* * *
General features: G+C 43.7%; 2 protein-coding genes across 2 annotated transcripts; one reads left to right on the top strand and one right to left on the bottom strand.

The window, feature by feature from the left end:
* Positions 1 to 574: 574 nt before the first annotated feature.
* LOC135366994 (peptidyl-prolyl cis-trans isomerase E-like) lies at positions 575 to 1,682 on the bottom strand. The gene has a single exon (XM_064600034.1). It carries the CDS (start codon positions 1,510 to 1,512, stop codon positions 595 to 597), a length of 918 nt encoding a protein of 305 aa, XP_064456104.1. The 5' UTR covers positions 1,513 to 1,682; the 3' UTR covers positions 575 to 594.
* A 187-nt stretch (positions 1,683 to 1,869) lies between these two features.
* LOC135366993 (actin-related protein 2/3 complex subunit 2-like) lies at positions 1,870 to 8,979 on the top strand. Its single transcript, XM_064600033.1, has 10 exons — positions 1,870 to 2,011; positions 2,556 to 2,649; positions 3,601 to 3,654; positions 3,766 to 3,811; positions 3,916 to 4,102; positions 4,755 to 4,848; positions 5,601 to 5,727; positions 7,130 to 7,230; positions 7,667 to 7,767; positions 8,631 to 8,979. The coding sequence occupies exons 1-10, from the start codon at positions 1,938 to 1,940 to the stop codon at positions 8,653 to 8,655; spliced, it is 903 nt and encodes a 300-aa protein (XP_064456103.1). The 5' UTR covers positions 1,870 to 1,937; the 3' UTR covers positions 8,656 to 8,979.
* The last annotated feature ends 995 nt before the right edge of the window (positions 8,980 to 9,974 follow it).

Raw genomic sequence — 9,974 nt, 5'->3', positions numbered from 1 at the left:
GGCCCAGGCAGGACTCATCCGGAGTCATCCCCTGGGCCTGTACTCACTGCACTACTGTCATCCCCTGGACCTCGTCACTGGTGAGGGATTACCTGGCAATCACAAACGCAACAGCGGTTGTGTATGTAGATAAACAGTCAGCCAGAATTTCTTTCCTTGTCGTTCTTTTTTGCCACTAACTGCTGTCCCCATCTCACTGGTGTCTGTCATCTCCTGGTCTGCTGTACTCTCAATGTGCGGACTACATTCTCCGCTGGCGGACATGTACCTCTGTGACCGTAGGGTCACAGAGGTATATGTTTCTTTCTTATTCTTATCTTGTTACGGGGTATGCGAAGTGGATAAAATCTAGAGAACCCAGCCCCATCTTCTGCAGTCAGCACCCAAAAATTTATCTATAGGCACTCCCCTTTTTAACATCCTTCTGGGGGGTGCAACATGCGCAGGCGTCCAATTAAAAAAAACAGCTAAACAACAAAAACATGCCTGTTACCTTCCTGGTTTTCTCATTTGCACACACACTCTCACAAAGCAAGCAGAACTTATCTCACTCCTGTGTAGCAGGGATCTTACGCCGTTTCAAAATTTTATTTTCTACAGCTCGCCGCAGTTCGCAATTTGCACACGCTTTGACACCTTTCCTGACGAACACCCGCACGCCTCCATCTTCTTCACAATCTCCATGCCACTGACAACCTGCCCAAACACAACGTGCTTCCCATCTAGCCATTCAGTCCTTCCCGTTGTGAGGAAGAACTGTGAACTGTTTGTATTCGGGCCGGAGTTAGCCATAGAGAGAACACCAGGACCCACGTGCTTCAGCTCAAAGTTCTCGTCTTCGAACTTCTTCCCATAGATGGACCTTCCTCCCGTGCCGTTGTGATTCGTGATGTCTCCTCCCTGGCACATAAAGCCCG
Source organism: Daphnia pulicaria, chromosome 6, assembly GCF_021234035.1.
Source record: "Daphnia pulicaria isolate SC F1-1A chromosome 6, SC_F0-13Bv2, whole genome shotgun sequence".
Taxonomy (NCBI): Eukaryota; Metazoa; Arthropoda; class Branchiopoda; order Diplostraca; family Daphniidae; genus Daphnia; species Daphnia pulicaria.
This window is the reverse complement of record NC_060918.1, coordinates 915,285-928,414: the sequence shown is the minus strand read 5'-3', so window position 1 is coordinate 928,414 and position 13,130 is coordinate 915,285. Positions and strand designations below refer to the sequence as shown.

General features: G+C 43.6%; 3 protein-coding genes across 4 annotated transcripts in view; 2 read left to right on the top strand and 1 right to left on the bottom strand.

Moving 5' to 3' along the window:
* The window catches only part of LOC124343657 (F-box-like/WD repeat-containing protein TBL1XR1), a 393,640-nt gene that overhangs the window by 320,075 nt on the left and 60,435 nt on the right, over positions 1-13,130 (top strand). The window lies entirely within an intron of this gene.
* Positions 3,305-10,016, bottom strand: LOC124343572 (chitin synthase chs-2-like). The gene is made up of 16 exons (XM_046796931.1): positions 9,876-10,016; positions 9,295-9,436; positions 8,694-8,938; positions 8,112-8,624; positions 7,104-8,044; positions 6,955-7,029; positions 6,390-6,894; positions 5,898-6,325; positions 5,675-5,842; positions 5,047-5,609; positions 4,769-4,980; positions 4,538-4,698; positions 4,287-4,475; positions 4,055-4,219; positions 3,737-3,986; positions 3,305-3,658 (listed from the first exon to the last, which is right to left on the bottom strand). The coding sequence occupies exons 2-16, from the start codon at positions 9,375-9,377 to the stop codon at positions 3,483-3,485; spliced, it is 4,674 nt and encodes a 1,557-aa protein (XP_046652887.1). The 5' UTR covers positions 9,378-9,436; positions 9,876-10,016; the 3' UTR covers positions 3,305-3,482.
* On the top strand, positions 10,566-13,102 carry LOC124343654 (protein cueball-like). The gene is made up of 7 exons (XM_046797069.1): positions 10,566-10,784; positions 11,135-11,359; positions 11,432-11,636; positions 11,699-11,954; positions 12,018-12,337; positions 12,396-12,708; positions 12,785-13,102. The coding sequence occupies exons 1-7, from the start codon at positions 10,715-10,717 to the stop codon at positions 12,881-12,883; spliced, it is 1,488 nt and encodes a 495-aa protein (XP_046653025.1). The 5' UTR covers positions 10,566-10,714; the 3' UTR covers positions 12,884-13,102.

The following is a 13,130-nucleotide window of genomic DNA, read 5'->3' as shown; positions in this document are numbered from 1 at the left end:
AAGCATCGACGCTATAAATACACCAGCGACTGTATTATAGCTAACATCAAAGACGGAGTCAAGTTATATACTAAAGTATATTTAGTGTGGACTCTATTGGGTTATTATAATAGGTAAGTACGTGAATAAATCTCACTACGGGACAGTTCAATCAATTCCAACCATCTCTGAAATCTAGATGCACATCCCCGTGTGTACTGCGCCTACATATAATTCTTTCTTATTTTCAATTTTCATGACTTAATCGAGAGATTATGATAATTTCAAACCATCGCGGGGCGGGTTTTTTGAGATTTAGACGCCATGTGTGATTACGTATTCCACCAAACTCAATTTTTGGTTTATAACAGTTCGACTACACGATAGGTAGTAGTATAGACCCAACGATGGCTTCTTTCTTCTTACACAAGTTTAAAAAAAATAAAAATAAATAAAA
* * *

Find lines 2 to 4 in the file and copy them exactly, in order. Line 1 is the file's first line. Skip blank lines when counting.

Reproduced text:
The window, feature by feature from the left end:
* Positions 1 to 574: 574 nt before the first annotated feature.
* LOC135366994 (peptidyl-prolyl cis-trans isomerase E-like) lies at positions 575 to 1,682 on the bottom strand. The gene has a single exon (XM_064600034.1). It carries the CDS (start codon positions 1,510 to 1,512, stop codon positions 595 to 597), a length of 918 nt encoding a protein of 305 aa, XP_064456104.1. The 5' UTR covers positions 1,513 to 1,682; the 3' UTR covers positions 575 to 594.